City Commission approves rezoning to allow for new subdivision near Plainview

Drew Butler
The Daily Ardmoreite
Citizens gather for a public hearing of the Ardmore City Commission at the Ardmore Convention Center on Thursday. A special meeting was called to hear concerns about rezoning 30.91 acres located at 5035 Myall Road to allow for more houses to be built in the area.

Ardmore City Commissioners voted to approve the rezoning of approximately 31 acres for a new subdivision during a special meeting at the Ardmore Convention Center Thursday evening. The new subdivision will be known as Indian Plains with a proposed 91 homes. It will be located off of Myall Road near Plainview Public schools.

The land was initially zoned RS-9, single-family residential with lot sizes a minimum of 9,000-square feet. Thursday’s vote changed to zoning to RS-6, single family residential with lot sizes a minimum of 6,000-square feet. 

Director of Community Development Jessica Scott said the commission previously voted to rezone the area in 2017, but the change was rescinded due to a clerical error. She said the only difference other than lot size between RS-9 and RS-6 is RS-6 could allow for townhouses and duplexes to be built on the land if the city commission voted to allow for a conditional use.

Prior to the vote, a hearing was held where citizens could speak both in favor of and against the proposed rezoning. Attorney Mike Mordy spoke first on behalf of concerned citizens who were against the proposal.

Mordy began by saying the property owner, Ardmore home builder Lance Windel, knew the land was zoned for RS-6 when he purchased it. Mordy said his clients believe the RS-9 zoning is more appropriate because they believe the rezoning would lead to too much crowding in the area and create a massive influx of traffic and congestion in the area.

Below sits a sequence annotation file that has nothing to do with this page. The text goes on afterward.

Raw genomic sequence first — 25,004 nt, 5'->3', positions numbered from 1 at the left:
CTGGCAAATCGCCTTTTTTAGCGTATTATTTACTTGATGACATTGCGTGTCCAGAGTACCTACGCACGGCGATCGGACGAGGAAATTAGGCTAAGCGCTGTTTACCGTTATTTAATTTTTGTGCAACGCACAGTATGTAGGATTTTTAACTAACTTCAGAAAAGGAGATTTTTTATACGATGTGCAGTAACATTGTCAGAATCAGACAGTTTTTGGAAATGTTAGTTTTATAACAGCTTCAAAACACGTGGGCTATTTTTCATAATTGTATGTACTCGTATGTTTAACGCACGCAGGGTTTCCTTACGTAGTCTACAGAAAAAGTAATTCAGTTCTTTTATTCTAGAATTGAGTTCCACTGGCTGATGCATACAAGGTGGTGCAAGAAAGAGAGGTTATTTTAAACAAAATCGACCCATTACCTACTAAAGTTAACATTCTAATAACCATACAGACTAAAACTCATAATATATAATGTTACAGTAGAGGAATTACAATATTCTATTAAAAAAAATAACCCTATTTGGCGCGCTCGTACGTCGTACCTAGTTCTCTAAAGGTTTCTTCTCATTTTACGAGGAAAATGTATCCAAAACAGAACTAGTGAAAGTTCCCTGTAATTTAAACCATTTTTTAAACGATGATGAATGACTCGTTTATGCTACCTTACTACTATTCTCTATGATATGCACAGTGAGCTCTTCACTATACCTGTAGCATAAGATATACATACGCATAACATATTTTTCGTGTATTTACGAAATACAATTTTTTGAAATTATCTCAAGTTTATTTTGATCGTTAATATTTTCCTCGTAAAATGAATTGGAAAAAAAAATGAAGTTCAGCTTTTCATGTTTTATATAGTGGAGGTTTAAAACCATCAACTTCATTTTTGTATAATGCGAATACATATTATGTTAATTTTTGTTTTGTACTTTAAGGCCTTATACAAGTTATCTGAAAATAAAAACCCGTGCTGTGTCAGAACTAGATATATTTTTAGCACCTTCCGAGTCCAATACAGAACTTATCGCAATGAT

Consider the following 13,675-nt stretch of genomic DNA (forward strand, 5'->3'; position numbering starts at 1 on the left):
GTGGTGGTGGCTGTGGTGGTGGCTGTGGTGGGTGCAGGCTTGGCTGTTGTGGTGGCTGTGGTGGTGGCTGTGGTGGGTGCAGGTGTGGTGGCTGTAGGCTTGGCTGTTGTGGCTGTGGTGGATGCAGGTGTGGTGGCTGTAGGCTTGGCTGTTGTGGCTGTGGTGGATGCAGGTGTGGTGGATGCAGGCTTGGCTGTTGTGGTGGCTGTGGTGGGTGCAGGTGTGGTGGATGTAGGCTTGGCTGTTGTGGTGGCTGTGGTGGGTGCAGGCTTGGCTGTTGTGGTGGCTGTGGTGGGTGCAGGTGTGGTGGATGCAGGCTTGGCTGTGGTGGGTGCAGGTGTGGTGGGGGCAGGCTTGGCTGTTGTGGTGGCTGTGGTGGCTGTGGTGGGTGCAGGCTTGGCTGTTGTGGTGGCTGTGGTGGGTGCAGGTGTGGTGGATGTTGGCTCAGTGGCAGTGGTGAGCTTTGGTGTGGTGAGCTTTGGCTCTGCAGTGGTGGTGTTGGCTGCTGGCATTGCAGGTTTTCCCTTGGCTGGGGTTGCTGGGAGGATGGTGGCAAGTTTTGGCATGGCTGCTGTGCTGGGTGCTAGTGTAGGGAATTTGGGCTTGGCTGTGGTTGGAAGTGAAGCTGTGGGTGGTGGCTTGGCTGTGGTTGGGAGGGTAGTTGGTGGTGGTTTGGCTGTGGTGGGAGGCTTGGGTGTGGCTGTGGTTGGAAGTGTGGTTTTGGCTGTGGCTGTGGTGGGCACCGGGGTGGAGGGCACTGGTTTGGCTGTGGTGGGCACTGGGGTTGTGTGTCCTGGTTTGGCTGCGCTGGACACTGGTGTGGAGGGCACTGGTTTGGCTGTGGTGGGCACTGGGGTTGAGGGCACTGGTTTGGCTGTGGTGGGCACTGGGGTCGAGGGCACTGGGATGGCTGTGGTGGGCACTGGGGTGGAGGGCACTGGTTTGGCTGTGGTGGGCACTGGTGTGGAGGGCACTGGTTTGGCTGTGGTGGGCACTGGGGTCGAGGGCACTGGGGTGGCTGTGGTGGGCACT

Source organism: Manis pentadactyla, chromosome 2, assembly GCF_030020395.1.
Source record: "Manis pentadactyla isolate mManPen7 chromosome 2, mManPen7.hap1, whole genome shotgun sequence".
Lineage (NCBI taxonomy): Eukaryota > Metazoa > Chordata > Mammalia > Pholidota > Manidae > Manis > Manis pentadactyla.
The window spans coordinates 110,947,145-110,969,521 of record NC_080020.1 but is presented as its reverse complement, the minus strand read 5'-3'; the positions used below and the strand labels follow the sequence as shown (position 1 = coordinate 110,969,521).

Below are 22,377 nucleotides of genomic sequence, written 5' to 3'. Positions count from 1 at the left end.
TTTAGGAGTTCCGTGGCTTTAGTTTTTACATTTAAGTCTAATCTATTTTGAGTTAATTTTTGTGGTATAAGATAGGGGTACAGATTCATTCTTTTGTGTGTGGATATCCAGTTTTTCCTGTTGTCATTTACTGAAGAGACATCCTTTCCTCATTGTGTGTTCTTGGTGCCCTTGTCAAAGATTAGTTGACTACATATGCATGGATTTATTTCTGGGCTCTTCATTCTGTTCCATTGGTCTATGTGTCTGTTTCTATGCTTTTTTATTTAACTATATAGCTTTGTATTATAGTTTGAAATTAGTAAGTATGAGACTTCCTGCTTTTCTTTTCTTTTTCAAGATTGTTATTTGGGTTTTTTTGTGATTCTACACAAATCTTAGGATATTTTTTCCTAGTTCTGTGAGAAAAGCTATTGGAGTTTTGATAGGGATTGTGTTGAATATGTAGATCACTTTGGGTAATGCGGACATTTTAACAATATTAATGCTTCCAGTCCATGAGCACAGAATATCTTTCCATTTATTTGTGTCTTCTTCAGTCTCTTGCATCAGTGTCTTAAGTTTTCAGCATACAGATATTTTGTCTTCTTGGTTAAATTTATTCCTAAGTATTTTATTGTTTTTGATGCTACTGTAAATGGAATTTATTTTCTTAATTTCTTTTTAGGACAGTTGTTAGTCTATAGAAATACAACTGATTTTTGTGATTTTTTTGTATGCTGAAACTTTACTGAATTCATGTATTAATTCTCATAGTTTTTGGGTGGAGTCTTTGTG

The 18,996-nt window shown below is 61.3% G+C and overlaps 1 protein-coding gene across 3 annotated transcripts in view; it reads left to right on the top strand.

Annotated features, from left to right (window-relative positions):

“The roadways throughout the area are small and congested,” Mordy said. “Both Myall (Road) and Plainview (Road) are too narrow to accommodate additional housing and the city is going to have to spend attritional money to widen the streets.”

Mordy said that part of the land being rezoned — along with the streets in the area — are prone to flooding, noting flooding in 2015 along Myall Road in which a young boy lost his life.

After Mordy spoke, Windel addressed the commission and talked about his plan. He said he had submitted a preliminary plat that outlines exactly what his plans are for the area. He told commissioners there were no plans to build town homes or duplexes, and he noted that most of the lots will actually be large enough to fall within the RS-9 designation.

“Most of the lots actually fall within the RS-9 designation, but there are some that don’t,” Windel said. “If you look at my 31 acres against my 91 lots, we’re going to be less than three lots per acres.”

Windel acknowledged part of the subdivision is currently designated to be a flood plain, however said he's dealt with the same issue when building other housing additions.

“We’ve done that at Hickory Ridge,” Windel said. “I bring up Hickory Ridge because that’s what we’re trying to do. I’m just trying to do another Hickory Ridge, and for those of you who are familiar with that subdivision, it’s been very successful for Ardmore. And Hickory Ridge — just like this — part of it was built in what was once designated Flood Plain A. But we used standard engineering techniques to build that elevation up.”

After Windel spoke two more citizens voiced their opinions — one against and one in favor — before the hearing was brought to a close. Once the hearing was complete the commissioners voted unanimously to approve the rezoning and to approve the preliminary plat Windel submitted for the new subdivision.